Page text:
My colleague has already explained why rationalizing the RMF with your methodology is important to take advantage of the expanded Breach Notification Safe Harbor (BNSH), which was introduced as law as part of the CARES Act (first COVID stimulus package); there is no need to cover the same ground here. This article focuses on Swim Lane diagrams (SLDs) and how they also support this rationalization, and why SLDs are important to the proposed NIST Final Rule (Rule). The BNSH is law today so it behooves HIPAA stakeholders (Stakeholders) to begin taking advantage ASAP.
Before diving in to the SLDs dialogue, some background is necessary to set the stage for this discussion. First, Stakeholders need to have an understanding about how the NIST universal grammar for conducting risk assessments (NIST SP 800-30 Rev1) (Assessments) behaves differently for all privacy-based regimes (e.g., The HIPAA Privacy Rule, CCPA, GDPR etc.) Although having a significant role in creating the Expresso load module for our privacy assessment it took me some time to understand how threats, and consequently the ensuing liability are different in privacy regimes than they are for a security-based regime like the HIPAA Security Rule (SR). If you don’t understand this fundamental difference, then the rest of this article will be difficult to grok.
In the SR Threats may come from the “bad guys” trying to breach your network, insiders trying to exfiltrate PHI for their own gain, no preparedness for environment threats (either natural or man-made) or failing to implement the basic controls that the SR mandates. Complying with the SR has a significant technical component, although process remains paramount. Therefore, the HIPAA SR compliance initiative is often “thrown over the wall” to information technology (IT) experts. We generally don’t agree with this approach but in practice that is what usually occurs.
For a privacy-based regime (i.e., all of them universally) the Threat, and therefore the liability, comes from the rights that have been bestowed upon consumers by the regime. This is such an abstract concept that a concrete example is required. For example, under the PR patients have certain enumerated rights, the right to access, amend, and/or review their PHI. The Threat is that your organization does not have “actualized organizational processes” (as opposed to mere policies and procedures) for satisfying these consumer rights and therefore fail to satisfy these rights in a timely manner (e.g., PHI access requests). Unless you have been asleep at the wheel you should have noticed that OCR, for a least a couple of years now, has been levying considerable Civil Monetary Penalties (CMPs) for those organizations, both large and small that fail to deliver on these rights in a timely manner. There are public policy reasons for this shift in emphasis by OCR, but this remains fodder for a subsequent article.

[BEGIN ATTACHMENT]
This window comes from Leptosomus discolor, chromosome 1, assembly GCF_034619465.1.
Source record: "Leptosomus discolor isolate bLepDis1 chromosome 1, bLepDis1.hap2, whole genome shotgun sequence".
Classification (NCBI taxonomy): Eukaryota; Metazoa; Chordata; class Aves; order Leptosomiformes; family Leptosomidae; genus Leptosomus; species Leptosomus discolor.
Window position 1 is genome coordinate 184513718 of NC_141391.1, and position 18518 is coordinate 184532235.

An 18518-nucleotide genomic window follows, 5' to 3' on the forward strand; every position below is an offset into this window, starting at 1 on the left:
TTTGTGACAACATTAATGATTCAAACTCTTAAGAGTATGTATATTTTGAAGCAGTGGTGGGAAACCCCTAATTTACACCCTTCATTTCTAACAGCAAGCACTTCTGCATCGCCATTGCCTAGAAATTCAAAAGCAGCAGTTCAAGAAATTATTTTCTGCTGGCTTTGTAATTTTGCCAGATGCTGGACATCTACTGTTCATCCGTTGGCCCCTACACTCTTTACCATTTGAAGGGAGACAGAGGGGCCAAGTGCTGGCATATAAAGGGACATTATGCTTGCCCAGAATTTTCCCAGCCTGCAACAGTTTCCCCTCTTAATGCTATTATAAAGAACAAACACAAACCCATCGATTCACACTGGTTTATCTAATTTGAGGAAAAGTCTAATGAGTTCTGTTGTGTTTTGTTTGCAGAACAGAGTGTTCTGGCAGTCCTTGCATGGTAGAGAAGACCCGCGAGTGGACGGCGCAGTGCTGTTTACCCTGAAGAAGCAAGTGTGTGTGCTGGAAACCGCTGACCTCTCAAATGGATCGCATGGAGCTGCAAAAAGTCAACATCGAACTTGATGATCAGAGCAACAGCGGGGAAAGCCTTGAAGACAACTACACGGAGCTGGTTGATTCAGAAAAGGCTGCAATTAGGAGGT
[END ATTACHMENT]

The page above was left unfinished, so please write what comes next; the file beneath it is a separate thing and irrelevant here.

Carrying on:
After promulgation of the HITECH, and the Omnibus Rule, the entire focus was on the SR and rightfully so. The PR has mostly been neglected because in the HIPAA world it was the red-headed stepchild. The healthcare industry (and others) generally ignored patients’ rights for several reasons: (1) the patient, as perverse as this sounds, was not the customer because they didn’t pay the bills; the government and insurance companies did; and (2) OCR was not actively enforcing the consumer’s PR rights and therefore who cared how long it took and organization to provide a patient with its PHI. All those patients could do was complain to OCR and those complaints largely fell on deaf ears.
The proposed FINAL PR rule changes all that: (1) OCR no longer has deaf ears; and (2) the time to satisfy these rights have been cut in half (e.g., from 30 days to 15 days for access to PHI). This is a PR game changer for most organizations that have at best ad hoc processes in place today for delivering on these rights.
First (almost universally) each right that a consumer wants to exercise is driven by a request to the organization. Although having a tool like Expresso’s Requestor was designed to track any consumer request (across various privacy regimes) and facilitate end-to-end monitoring of the consumer request from inception to final deliverable. That’s a nice feature to have when dealing with a privacy-based regime BUT it not the solution to the problem! No enabling software is a solution to the problem. The problem is solved by having an “actualized organizational process” that defines, with some level of rigor “how these rights are fulfilled.” The Requestor is a great tool for the manifestation of that process (i.e., for each type of request the regime allows a consumer to make) but the hard work comes in defining the process that will accomplish the work within the confines of your business. As discussed below, that is where SLDs come into play.
Reinvention and revision of processes is also enabled using an agile, iterative approach to modify or improve any of these procedures. RMF was developed to support an Agile methodology. As you can see in the upper right corner, Expresso provides a “Requestor” that gives individuals the ability to document the request, and names the workforce member who processes the request. 3LP has been using the RMF for years now.
We are helping clients align with the RMF to take advantage of the safe harbor (i.e. which is already law, promulgated as part of the CARES Act).
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